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Plot graph of 1D wave equation (using d'Alembert's formula)

  1. Oct 18, 2015 #1
    1. The problem statement, all variables and given/known data
    Don't know if this goes here or in the advanced bit, thought I'd try here first!

    I know the general solution of a 1D wave equation is given by d'Alembert's formula

    ##u(x,t) = 0.5[u(x+vt,0) + u(x-vt,0)] + \frac{1}{2v} \int_{x-vt}^{x+vt} \frac{\partial u}{\partial t}(x,0) \mathrm dx##.

    And I've been given that for my particular wave, ##\frac{\partial u}{\partial t}(x,0)## = 0 for all x, so that's nice because I don't have to worry about the integral in d'Alembert's.

    I've also been given that u(x,0) is x+a for -a≤x≤0
    and u(x,0) is a-x for 0≤x≤a
    and 0 otherwise.

    ##a## is a real positive constant.

    Plot u(x,t) as a function of x at time t=2a/v.
    2. Relevant equations


    3. The attempt at a solution
    My y axis is going to be labelled u(x) and my x-axis is x. I've subbed in t=2a/v into d'Alembert's, and got

    ##u(x, \frac{2a}{v}) = 0.5[u(x+2a,0) + u(x-2a,0)]##

    So u(x+2a) = x+3a for -a≤x≤0
    u(x-2a) = x-a for -a≤x≤0

    Which means that for -a≤x≤0, my u(x) = 0.5(2x+2a) = x+a

    Is that the right sort of thing to do? I'm pretty sure it's not, since it takes me back to where I started.I don't know how to make use of that set of conditions for -a≤x≤0 etc.

    I'm really confused about how to plot this.
     
    Last edited: Oct 18, 2015
  2. jcsd
  3. Oct 18, 2015 #2

    TSny

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    OK

    I don't follow what you did here. Recall that if you know the graph of f(x), then you can easily plot the graph of f(x+b) where b is a constant. In this problem, you know the graph of u(x, 0) for all x. So, it should be easy to plot the graphs of u(x+2a, 0) and u(x-2a, 0).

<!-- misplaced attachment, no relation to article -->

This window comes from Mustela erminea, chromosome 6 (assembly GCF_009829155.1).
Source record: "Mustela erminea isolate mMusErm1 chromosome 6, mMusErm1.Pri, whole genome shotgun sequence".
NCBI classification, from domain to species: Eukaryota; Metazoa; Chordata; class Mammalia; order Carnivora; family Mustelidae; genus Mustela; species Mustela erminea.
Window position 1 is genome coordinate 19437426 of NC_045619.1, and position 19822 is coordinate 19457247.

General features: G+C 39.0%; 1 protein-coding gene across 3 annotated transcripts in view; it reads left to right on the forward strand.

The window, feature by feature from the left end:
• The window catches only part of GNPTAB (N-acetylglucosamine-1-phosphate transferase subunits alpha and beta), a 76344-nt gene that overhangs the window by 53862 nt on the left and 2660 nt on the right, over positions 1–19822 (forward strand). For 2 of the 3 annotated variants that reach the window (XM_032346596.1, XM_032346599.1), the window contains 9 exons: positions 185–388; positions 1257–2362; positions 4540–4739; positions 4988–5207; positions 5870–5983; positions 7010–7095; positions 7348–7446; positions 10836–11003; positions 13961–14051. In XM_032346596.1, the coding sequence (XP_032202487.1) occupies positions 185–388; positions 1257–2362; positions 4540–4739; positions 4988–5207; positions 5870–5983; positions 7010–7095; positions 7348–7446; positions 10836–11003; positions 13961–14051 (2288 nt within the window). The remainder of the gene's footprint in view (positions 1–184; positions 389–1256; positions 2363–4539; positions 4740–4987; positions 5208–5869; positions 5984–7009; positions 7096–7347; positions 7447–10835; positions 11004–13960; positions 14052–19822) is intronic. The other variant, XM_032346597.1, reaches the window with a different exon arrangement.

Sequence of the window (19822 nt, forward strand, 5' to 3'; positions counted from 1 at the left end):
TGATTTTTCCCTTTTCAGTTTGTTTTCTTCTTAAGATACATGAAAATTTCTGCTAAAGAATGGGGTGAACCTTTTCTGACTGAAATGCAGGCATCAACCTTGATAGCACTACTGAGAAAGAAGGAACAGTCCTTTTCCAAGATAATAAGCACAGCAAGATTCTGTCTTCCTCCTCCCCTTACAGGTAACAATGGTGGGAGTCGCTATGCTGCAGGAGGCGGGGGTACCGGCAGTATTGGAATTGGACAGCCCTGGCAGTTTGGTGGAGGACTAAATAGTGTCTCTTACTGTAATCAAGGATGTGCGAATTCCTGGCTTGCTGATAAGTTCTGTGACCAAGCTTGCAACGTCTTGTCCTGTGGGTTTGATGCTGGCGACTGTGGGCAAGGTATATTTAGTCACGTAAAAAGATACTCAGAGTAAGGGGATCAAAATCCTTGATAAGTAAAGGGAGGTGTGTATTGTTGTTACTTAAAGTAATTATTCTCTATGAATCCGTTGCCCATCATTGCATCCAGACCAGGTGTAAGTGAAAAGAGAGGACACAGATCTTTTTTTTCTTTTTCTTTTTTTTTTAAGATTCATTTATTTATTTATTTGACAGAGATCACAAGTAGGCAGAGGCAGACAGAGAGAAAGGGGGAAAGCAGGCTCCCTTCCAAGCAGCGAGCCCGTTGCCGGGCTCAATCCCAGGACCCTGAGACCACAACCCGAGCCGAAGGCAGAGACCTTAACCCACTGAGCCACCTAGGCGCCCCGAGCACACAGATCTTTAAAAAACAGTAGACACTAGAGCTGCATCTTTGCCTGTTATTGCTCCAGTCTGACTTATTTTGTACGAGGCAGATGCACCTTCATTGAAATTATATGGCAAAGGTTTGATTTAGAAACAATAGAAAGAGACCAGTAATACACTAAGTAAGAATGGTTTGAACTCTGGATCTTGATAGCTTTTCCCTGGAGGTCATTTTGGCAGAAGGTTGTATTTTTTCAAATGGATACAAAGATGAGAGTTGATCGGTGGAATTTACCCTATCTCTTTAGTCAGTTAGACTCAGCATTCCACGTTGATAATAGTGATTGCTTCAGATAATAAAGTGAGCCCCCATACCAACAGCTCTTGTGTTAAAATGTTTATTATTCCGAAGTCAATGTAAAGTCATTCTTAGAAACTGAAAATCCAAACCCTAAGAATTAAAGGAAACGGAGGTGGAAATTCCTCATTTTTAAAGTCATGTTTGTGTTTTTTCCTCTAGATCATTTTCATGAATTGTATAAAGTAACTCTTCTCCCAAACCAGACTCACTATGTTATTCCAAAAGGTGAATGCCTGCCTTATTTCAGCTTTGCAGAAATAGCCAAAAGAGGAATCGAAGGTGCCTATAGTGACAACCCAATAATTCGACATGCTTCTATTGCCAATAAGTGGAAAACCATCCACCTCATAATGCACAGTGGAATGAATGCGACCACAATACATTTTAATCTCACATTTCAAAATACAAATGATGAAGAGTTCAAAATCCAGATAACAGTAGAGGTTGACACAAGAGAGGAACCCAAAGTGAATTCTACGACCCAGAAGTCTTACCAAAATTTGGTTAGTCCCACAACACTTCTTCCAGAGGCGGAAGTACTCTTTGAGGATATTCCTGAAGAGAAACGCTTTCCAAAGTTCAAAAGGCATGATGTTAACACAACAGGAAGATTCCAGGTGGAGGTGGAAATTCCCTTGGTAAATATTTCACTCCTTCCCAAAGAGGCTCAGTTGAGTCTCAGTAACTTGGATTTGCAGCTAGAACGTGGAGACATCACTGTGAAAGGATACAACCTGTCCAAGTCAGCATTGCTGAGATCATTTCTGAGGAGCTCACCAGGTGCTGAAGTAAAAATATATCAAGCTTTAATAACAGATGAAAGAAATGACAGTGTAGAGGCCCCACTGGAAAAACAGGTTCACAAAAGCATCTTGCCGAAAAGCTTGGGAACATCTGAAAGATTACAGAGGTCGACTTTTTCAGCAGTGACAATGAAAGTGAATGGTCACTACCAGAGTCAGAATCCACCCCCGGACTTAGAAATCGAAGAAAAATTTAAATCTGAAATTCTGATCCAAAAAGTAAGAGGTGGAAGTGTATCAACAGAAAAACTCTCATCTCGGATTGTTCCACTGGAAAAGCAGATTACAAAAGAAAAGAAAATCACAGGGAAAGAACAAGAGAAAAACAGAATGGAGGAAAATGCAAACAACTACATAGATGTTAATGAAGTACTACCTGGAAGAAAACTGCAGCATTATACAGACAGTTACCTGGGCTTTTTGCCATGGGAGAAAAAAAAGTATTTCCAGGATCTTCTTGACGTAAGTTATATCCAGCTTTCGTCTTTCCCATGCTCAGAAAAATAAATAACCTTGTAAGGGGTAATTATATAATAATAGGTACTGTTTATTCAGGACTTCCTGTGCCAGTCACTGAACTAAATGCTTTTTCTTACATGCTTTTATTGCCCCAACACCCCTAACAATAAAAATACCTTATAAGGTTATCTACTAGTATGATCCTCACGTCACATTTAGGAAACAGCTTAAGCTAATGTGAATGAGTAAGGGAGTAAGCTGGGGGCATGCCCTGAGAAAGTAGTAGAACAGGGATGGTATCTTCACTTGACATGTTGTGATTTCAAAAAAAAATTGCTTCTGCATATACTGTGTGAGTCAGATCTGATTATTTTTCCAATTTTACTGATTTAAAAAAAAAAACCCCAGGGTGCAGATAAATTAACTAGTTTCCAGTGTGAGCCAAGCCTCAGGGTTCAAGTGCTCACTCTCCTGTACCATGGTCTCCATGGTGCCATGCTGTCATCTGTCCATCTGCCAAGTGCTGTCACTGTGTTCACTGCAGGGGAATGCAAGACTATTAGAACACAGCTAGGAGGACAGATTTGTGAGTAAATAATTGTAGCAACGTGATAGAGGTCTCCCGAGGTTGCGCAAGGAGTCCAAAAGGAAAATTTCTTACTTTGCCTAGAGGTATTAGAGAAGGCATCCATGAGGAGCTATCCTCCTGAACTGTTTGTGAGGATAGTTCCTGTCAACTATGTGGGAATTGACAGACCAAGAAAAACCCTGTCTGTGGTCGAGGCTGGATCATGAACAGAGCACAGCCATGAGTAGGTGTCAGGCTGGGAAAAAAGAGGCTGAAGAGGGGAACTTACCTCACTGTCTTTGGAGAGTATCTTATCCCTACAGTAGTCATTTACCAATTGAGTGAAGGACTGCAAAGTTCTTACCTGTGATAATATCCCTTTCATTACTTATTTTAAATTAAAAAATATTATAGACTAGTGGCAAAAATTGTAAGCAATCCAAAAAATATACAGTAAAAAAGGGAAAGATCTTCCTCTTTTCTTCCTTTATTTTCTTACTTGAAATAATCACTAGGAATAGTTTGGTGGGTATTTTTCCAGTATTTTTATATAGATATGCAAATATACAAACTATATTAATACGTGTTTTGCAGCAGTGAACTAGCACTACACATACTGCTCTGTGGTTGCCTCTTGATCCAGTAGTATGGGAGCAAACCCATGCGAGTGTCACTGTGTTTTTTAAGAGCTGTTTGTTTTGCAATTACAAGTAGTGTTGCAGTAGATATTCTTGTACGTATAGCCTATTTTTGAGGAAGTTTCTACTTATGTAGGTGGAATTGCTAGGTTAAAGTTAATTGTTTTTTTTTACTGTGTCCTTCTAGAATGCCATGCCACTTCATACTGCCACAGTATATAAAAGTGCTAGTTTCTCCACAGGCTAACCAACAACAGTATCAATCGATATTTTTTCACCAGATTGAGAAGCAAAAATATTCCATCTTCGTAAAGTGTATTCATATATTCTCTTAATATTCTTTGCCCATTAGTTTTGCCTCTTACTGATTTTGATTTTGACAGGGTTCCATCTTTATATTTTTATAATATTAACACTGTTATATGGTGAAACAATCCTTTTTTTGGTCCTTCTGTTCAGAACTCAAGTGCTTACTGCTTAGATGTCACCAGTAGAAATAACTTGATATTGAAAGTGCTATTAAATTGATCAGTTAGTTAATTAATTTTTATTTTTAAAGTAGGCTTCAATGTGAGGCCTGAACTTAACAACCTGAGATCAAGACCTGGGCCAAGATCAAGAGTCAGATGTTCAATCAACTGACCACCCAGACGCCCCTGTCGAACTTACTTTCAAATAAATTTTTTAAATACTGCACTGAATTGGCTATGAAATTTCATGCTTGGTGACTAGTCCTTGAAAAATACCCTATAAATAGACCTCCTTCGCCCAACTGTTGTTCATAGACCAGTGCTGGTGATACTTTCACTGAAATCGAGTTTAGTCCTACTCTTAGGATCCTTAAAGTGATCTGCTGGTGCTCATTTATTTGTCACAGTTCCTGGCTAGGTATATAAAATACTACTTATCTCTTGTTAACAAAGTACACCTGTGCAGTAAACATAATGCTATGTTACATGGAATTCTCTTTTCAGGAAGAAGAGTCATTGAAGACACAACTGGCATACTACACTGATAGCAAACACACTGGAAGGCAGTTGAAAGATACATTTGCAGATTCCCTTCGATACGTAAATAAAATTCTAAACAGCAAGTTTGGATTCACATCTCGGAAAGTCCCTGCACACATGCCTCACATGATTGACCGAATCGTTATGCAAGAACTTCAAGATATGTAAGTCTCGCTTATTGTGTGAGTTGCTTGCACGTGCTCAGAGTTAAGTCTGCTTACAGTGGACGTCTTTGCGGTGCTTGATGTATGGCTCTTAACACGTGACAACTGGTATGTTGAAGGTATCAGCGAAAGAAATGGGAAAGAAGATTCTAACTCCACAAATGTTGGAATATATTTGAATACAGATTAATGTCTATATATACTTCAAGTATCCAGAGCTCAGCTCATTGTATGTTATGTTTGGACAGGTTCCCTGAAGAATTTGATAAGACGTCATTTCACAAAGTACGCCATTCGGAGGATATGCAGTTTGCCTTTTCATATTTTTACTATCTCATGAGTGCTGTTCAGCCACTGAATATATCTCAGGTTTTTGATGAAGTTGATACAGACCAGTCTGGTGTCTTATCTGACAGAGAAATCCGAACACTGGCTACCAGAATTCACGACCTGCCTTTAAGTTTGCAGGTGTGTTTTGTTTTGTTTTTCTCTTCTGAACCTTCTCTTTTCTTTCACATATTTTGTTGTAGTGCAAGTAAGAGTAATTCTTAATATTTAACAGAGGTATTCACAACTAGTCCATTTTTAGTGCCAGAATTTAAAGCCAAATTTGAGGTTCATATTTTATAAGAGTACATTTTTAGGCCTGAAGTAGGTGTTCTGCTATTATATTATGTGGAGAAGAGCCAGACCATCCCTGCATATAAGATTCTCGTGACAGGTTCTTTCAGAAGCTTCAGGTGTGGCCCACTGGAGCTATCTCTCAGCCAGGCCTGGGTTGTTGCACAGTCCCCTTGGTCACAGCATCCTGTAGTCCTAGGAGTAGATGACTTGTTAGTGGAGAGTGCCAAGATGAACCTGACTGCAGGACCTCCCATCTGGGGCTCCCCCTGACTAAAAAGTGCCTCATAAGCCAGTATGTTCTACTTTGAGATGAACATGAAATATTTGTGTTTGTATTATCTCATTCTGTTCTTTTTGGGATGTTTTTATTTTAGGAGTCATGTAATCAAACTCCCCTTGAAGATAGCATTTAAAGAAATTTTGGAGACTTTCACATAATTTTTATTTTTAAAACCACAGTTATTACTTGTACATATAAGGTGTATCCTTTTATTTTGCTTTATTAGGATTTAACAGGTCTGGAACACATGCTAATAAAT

4. Oct 18, 2015 #3
    The graph I'm actually plotting is u(x, 2a/v), and I have no idea how that relates to u(x,0).

    What I did here:
    So I'm having to plot ##u(x, \frac{2a}{v}) = 0.5[u(x+2a,0) + u(x-2a,0)]##

    Then I tried to work out the values of u(x+2a,0) and u(x-2a,0) to sub into the equation for u(x, 2a/v). I did this using the constraints given: u(x,0) is x+a for -a≤x≤0

    I'm working out u(x+2a,0), so I replaced x with x+2a to get u(x+2a,0) is (x+2a)+a for -a≤x≤0, and repeated the same process with (x-2a).

    Then u(x, 2a/v) = 0.5[u(x+2a,0) + u(x-2a,0)] = 0.5( x+3a + x-a ) = x+a for -a≤x≤0.

    I don't know how to plot y = x+a for -a≤x≤0. Or even if that's what I should be plotting.
     
  5. Oct 18, 2015 #4

    TSny

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    Recall, you have ##u(x, \frac{2a}{v}) = 0.5[u(x+2a,0) + u(x-2a,0)]##.
     
  6. Oct 18, 2015 #5
    Oh, right, I see. I have trouble plotting u(x,0) in the first place though, which is why I did those calculations. I suppose both ways should give the same answer?
     
  7. Oct 18, 2015 #6
    Actually, to be more specific, I have trouble plotting u(x,0) because I'm not sure what

    u(x,0) is x+a for -a≤x≤0

    means for a graph, for example y=x+a for x between -a and 0? What does that look like? A horizontal line?
     
  8. Oct 18, 2015 #7

    TSny

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    It means that when x is greater than -a and less than 0, you want to graph the function y = x + a. You can see it's a linear function. So, the graph will be a straight line. What is the value of y at x = -a? What is the value at x = 0?
     
  9. Oct 18, 2015 #8
    I can't believe I even wrote that. I can definitely graph y = x+a! But I'd convinced myself I didn't know. It's the graph of y = x translated down by a, so at x = 0 y= -a and at x = 0 y = a. What an incredibly silly thing to do!

    Thank you for being very patient and helping!
     
    Last edited: Oct 18, 2015
  10. Oct 18, 2015 #9

    TSny

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    OK. I guess you meant to type at x = -a, y = 0.
     
    Last edited: Oct 18, 2015
  11. Oct 18, 2015 #10
    Yes, I did. Sorry. Must be a sign, too late at night for maths.
     
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